Gelatin is a mixture of peptides obtained from collagen by partial thermal hydrolysis. It is an important and useful biopolymer that is used in the food, pharmacy, and photography products. Generally, gelatins are sourced from pig skin and bones, beef bone and hide, but within the last decade, using alternative gelatin resources has attracted some interest. In this study, functional properties of gelatin extracted from seafood and poultry by-products were evaluated. For this purpose, skins of skipjack tuna (Katsuwonus pelamis) and frog (Rana esculata) were used as seafood by-products and chicken skin as poultry by-product as raw material for gelatin extraction. Following the extraction of gelatin, all samples were lyophilized and stored in plastic bags at room temperature. For comparing gelatins obtained; chemical composition, common quality parameters including bloom value, gel strength, and viscosity in addition to some others like melting and gelling temperatures, hydroxyproline content, and colorimetric parameters were determined. The results showed that the highest protein content obtained in frog gelatin with 90.1% and the highest hydroxyproline content was in chicken gelatin with 7.6% value. Frog gelatin showed a significantly higher (P < 0.05) melting point (42.7°C) compared to that of fish (29.7°C) and chicken (29.7°C) gelatins. The bloom value of gelatin from frog skin was found higher (363 g) than chicken and fish gelatins (352 and 336 g, respectively) (P < 0.05). While fish gelatin had higher lightness (L*) value (92.64) compared to chicken and frog gelatins, redness/greenness (a*) value was significantly higher in frog skin gelatin. Based on the results obtained, it can be concluded that skins of different animals with high commercial value may be utilized as alternative sources to produce gelatin with high yield and desirable functional properties. Functional and quality analysis of gelatin from frog, chicken, and tuna skin showed by-product of poultry and seafood can be used as an alternative gelatine source to mammalian gelatine. The functional properties, including bloom strength, melting points, and viscosity of gelatin from frog skin were more admirable than that of the chicken and tuna skin. Among gelatin groups, significant characteristic differences such as gel strength and physicochemical properties were observed based on not only raw material but also the extraction method.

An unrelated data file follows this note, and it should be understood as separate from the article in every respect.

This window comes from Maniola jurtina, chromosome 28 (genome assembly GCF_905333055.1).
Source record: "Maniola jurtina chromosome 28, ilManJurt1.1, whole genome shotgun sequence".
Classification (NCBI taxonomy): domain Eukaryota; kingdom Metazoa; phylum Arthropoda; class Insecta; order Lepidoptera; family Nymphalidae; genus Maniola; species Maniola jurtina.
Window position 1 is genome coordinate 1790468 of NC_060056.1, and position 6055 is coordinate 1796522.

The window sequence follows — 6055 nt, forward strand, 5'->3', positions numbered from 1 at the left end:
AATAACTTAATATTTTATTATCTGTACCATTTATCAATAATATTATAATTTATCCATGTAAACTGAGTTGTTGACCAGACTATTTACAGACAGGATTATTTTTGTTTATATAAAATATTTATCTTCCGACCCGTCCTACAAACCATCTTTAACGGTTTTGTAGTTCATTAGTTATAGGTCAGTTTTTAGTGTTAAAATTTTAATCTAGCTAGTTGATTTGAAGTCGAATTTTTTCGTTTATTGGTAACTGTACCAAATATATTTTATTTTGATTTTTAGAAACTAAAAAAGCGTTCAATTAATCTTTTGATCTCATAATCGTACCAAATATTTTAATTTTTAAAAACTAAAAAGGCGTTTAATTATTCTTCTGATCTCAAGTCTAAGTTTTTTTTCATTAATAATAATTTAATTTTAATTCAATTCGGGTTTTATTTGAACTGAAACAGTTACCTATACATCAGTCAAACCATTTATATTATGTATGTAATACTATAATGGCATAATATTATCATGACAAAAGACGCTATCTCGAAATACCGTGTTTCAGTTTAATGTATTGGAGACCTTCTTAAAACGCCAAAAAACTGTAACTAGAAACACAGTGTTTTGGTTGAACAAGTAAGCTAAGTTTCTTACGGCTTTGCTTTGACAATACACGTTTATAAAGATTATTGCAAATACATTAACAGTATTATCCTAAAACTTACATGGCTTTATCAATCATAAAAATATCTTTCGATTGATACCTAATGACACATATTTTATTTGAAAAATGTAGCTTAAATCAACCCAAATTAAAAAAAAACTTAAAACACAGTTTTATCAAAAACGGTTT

Keywords: Food industry, fish skin, gel strength, chicken skin, frog skin